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Ethically problematic Crispr gene-editing technology causing unexpected problems in embryos

Crispr

Researchers behind a study published Thursday in the journal Cell found that using the Crispr gene-editing technology in human embryos caused unintended and unwanted chromosomal changes, showing that the ethically problematic research may cause more harm than good.

The study focused on attempts to use Crispr to repair a gene that causes hereditary blindness. Forty human embryos were created for the study, using the sperm of a man who has hereditary blindness caused by a mutation on the EYS gene. Crispr-Cas9 was used to cut the father’s DNA at the site of the gene mutation that scientists wanted to correct. A Crispr-Cas9 enzyme was then injected into 37 of the embryos, with three embryos used as controls. However, the use of Crispr caused the elimination of large sections of chromosomes or entire chromosomes altogether in half of the embryos.

Dieter Egli, assistant professor of developmental cell biology at Columbia University and the study’s senior author, called it “a very adverse outcome,” but also said, “This study is not going to stop the field.”

 

Crispr allows researchers to cut, edit, and insert DNA, and has been highly controversial since first used in 2012. While scientists see it as a way to treat severe illnesses like cystic fibrosis, cancer, and sickle-cell anemia, the technology is also viewed as highly unethical, with opponents seeing it as a first step in creating “designer” human beings, and with embryonic studies using humans with disabilities as disposable guinea pigs.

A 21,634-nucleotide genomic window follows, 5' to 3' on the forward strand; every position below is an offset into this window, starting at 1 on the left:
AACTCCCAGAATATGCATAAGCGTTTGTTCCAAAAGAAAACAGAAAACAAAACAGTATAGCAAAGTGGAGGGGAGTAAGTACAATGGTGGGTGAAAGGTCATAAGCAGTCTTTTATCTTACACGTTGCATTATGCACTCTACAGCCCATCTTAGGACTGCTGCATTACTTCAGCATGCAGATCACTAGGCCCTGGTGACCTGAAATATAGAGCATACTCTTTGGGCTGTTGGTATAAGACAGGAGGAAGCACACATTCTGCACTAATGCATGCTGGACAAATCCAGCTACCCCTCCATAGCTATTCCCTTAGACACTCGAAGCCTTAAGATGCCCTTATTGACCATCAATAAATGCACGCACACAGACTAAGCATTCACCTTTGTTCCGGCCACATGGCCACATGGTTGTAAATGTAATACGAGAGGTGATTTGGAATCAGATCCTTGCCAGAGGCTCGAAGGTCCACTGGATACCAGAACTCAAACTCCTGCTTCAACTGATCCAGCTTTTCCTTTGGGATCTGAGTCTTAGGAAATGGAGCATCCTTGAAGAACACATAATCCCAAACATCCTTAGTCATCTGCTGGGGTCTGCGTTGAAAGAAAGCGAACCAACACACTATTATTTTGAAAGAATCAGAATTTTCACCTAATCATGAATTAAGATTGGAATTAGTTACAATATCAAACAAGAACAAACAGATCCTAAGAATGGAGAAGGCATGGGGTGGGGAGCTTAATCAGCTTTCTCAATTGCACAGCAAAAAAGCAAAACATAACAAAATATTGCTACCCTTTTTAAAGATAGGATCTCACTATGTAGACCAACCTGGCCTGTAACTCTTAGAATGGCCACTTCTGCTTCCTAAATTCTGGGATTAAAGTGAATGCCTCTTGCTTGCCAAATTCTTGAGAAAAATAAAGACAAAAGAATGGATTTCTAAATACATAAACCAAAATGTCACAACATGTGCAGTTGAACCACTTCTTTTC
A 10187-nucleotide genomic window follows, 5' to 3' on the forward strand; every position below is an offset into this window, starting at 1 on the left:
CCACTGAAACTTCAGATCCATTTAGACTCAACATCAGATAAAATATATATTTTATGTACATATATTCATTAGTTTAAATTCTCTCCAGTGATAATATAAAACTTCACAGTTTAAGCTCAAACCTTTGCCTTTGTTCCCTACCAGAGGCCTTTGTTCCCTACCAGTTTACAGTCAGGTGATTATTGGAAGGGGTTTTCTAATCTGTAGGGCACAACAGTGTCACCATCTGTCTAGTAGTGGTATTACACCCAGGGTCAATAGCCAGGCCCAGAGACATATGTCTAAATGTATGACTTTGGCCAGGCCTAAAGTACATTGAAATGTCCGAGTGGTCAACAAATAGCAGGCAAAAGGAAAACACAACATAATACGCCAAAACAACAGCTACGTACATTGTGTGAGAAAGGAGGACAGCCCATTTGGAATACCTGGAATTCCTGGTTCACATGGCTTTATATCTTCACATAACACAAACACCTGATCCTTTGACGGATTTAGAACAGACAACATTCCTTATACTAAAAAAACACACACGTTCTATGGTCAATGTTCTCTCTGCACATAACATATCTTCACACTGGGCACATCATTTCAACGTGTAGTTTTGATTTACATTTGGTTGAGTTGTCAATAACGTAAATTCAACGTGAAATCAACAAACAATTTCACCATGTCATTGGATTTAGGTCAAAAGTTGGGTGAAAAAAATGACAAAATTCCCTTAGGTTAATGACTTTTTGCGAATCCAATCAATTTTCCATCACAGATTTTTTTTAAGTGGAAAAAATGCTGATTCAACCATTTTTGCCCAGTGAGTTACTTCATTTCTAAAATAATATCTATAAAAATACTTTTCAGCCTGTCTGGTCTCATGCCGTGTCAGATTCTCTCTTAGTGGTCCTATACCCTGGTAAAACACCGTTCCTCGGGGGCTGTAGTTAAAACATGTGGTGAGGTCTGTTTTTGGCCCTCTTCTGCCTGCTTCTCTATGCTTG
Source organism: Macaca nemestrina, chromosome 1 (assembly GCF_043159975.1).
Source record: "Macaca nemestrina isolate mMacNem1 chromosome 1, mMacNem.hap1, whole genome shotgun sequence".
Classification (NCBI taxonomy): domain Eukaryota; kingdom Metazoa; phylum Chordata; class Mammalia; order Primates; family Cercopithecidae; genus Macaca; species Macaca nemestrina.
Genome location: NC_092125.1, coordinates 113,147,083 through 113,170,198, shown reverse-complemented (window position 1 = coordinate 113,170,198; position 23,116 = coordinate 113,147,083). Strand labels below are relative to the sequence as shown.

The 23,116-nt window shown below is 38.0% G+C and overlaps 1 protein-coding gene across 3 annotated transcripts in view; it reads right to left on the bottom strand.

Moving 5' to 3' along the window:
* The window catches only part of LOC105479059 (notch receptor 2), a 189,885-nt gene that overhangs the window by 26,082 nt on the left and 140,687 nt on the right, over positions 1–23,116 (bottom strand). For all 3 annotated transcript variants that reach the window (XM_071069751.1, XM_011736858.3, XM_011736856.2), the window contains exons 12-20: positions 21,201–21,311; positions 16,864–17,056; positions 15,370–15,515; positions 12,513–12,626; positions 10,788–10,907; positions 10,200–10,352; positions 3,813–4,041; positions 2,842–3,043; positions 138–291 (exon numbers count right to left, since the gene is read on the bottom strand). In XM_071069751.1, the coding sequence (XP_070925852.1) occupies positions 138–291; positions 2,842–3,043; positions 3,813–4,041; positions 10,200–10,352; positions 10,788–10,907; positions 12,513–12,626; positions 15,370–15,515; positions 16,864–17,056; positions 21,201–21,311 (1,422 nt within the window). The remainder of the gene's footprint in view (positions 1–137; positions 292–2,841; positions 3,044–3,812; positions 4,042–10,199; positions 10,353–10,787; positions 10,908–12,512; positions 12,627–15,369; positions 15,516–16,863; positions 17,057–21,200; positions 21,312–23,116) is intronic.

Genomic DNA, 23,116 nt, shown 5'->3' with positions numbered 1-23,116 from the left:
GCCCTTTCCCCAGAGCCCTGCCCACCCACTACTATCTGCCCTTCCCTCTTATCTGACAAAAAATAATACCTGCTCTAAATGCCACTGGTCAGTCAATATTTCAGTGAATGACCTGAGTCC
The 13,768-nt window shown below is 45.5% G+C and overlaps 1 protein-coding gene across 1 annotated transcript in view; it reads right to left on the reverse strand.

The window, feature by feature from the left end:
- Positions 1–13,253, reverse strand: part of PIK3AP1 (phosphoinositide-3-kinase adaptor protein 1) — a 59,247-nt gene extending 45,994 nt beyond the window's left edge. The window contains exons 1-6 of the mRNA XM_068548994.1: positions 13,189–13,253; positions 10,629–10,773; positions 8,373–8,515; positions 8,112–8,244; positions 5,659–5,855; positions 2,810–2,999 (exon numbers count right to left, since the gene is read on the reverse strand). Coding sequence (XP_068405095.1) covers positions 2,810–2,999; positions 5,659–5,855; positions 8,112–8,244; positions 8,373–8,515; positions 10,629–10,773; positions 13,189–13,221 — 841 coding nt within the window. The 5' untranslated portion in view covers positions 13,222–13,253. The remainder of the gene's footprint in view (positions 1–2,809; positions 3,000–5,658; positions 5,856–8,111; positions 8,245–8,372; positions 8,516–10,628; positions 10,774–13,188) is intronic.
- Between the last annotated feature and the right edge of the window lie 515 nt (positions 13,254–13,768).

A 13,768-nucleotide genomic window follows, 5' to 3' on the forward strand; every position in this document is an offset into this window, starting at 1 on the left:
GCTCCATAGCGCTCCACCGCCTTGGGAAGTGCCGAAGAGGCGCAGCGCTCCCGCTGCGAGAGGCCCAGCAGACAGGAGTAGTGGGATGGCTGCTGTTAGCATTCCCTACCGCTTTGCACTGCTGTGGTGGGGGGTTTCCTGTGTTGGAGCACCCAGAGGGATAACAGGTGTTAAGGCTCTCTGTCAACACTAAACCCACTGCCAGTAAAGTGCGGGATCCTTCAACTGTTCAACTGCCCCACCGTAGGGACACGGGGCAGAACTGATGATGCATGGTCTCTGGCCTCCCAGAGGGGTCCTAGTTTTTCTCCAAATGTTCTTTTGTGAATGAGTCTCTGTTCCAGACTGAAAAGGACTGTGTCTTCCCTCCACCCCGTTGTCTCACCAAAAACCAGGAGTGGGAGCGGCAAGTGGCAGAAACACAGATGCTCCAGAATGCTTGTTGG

According to The Wall Street Journal, in September 2020, an international commission sponsored by the U.S. National Academy of Medicine, U.S. National Academy of Sciences, and the U.K.’s Royal Society issued a report that said Crispr gene-editing technology is not ready to be used because scientists do not have a grasp on how to make the changes they want to make without causing dangerous health concerns. Twin girls, created using Crispr, were born in 2018, but virtually nothing is known about their health. Another baby created using Crispr is also believed to have been born, but again, nearly nothing is known about that baby’s health. The Chinese researcher who led the experiments that created those lives was sentenced to three years in prison for illegal medical practices.

READ: ‘Unconscionable’: Scientist claims he’s made first genetically edited babies

Crispr can be used in experiments using adult cells, as was done in a study using intestinal stem cells from adults with cystic fibrosis. That study found that while cystic fibrosis might not be the “prime candidate for clinical application of adult stem cell gene therapy, this approach may present a safe complement to induced-pluripotent-stem-cell-based approaches, and in the future it could be applied to different single-gene hereditary defects.”

According to The Wall Street Journal, a paper that looked at the ethical issues surrounding the creation of genetically modified children was published in the Crispr Journal, and surveyed the policies regarding such technology in 106 countries. Ninety-six of the countries already had legislation, regulations, or international treaties regarding the gene-editing of embryos, with 75 of them prohibiting the creation of genetically modified embryos with the aim of implanting those embryos for continued development and birth. This was indicative, researchers said, of the possibility of creating an international consensus on the ethics surrounding gene editing and embryos.

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